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Slit lamp biomicroscope workhorse tool for infectious keratitis diagnosis


Clinical evaluation is basis for deciding whether additional imaging is needed

Imaging for diagnosis of infectious keratitis begins at the slit lamp. Elmer Y. Tu, MD, shares some clinical pearls.

Reviewed by Elmer Y. Tu, MD

Advanced imaging modalities can aid in the diagnosis of infectious keratitis, but slit lamp biomicroscopy is still the cornerstone for patient evaluation, said Elmer Y. Tu, MD.

“The slit lamp biomicroscope is our most powerful imaging tool for diagnosing infectious keratitis,” said Dr. Tu, professor of clinical ophthalmology and director, Cornea Service, Illinois Eye and Ear Infirmary, University of Illinois College of Medicine, Chicago.

“The clinical evaluation begins with its use, and it is the basis for deciding whether additional imaging is needed.”

Confocal microscopy is the gold standard for diagnostic imaging in infectious keratitis, but optical coherence tomography (OCT) is usually turned to next because of its greater availability, Dr. Tu added.

Characteristic clinical presentations

Using the slit lamp, clinicians may determine the causative pathogen of infectious keratitis by determining the organism’s growth pattern within the cornea and other unique clinical signs.

“Based on slit lamp appearance alone, most clinicians can differentiate between bacterial and Acanthamoeba keratitis,” Dr. Tu said. “Identifying fungal keratitis based on clinical presentation alone can be a little more difficult, particularly if the patient has been put on a topical corticosteroid.”

Describing the different types of infectious keratitis, Dr. Tu said that bacterial keratitis typically presents with a small, superficial solitary lesion involving the epithelium.

“The appearance is similar to that of a bacterial culture on agar,” he noted, adding that there may also be inflammation with or without hypopyon. With fungal keratitis, both inflammation and necrosis are minimal initially.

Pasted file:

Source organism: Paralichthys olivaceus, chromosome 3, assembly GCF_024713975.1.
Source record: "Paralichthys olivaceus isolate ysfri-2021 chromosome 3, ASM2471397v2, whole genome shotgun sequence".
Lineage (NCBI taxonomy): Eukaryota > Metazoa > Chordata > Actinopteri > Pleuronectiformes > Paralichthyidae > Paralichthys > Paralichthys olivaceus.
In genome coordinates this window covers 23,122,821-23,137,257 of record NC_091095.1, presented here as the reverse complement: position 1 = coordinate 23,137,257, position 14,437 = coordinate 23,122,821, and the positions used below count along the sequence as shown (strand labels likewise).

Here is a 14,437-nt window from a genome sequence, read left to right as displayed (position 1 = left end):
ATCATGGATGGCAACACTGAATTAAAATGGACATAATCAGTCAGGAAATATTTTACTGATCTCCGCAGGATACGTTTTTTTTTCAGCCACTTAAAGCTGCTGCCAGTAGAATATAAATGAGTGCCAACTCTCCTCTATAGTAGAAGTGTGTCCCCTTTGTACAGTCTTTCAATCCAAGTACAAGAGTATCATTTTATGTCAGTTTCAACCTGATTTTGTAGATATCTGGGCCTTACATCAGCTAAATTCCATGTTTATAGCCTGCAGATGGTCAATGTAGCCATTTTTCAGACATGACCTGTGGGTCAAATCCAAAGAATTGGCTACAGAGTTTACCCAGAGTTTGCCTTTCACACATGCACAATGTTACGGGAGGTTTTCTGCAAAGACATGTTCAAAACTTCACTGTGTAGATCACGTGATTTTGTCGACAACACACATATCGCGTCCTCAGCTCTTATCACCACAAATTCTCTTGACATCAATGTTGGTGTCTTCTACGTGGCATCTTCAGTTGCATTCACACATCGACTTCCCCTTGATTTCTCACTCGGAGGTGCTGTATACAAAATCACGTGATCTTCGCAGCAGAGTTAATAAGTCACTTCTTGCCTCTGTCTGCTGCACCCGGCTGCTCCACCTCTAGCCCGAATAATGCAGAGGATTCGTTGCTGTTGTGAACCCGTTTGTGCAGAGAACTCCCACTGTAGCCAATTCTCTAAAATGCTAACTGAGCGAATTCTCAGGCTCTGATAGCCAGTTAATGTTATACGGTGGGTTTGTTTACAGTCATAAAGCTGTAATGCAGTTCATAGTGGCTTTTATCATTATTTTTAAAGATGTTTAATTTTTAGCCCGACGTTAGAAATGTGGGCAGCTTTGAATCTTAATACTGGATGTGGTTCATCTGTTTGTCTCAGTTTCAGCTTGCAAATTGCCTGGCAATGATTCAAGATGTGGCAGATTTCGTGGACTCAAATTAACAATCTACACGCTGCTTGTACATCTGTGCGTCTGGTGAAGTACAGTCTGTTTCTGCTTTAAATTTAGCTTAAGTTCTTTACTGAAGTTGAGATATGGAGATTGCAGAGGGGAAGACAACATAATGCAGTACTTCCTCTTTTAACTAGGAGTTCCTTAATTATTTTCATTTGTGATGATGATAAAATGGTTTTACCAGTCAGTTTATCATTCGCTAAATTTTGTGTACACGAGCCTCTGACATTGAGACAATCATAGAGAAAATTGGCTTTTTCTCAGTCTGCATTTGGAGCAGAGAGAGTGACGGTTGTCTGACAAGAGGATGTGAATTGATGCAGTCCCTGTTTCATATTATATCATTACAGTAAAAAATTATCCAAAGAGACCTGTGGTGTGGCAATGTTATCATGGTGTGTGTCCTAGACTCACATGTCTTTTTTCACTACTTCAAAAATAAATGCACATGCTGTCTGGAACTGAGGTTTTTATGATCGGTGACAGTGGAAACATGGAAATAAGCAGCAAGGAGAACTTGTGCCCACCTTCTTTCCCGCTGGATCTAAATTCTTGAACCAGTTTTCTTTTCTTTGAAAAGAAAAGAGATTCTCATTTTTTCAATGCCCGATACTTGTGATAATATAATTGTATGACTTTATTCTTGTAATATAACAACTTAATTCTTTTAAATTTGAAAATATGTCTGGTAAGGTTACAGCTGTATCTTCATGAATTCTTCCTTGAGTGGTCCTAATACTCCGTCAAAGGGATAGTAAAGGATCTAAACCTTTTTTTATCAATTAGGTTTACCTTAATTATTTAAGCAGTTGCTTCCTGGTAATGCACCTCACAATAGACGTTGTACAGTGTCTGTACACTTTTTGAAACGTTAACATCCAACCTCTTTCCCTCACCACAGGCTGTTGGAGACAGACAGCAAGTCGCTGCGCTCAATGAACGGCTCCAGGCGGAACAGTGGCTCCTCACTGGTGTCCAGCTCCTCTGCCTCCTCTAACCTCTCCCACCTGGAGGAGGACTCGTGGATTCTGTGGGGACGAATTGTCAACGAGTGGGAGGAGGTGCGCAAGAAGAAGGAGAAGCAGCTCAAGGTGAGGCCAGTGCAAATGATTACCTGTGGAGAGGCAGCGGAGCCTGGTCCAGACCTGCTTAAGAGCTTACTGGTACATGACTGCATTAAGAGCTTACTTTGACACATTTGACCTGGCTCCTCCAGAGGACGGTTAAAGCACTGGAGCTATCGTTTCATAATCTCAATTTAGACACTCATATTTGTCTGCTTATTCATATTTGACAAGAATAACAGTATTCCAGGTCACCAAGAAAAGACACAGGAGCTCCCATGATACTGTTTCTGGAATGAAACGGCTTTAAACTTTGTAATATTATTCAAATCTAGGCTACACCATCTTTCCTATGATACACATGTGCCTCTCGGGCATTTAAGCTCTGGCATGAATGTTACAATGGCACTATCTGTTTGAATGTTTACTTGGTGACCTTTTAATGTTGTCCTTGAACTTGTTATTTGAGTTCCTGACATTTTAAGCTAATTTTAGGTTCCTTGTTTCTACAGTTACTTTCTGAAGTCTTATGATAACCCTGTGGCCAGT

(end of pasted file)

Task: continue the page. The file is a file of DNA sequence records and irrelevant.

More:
Characteristic features include a central nidus of growth with branching filaments, a translucent, raised “frosted-glass appearance,” satellite lesions, and endothelial plaque. Also, IOP tends to be elevated.

“The branching filaments grow upward, creating punctate ‘on-end’ opacities and adding to corneal contour,” he said. “I teach residents that if the cornea looks thicker, think about fungal keratitis because it is the only infectious modality that adds to the corneal contour.”

The finding of pigment within a corneal ulcer suggests fungal etiology until proven otherwise-pigmented fungal species include Curvularia, Cladosporium, Acremonium, and Exserohilum. Absence of pigment, however, does not rule out pigmented fungus as the cause. Sudden onset or worsening of hypopyon may be a sign that the hyphae have grown through Descemet’s membrane.

“The latter is a common finding in Fusarium keratitis, and it will lead to intraocular inflammation and possibly an endothelial plaque,” Dr. Tu said. In cases of Acanthamoeba or herpetic keratitis, the corneal is fairly intact.

The lesion presents with a smooth firm bed, there is mainly an infiltrative pattern of proliferation, and epithelial cysts, radial neuritis, ring infiltrates, and ulceration can develop. Clues to the cause of infectious keratitis can also come from paying attention to tactile feedback while obtaining a sample for microbiological evaluation.

Because of the necrotic bed with a bacterial ulcer, clinicians will perceive corneal pliability while performing corneal scraping, whereas with fungal keratitis and infections caused by atypical Mycobacteria, the rough corneal bed creates a gritty feel.

When scraping the cornea in cases of Acanthamoeba disease, the instrument feels like it is skating over ice because of the smooth firm bed, Dr. Tu said.


Elmer Y. Tu, MD
E: etu@uic.edu
This article was adapted from Dr. Tu’s presentation during Cornea Subspecialty Day at the 2018 meeting of the American Academy of Ophthalmology. He has no relevant financial interests to disclose

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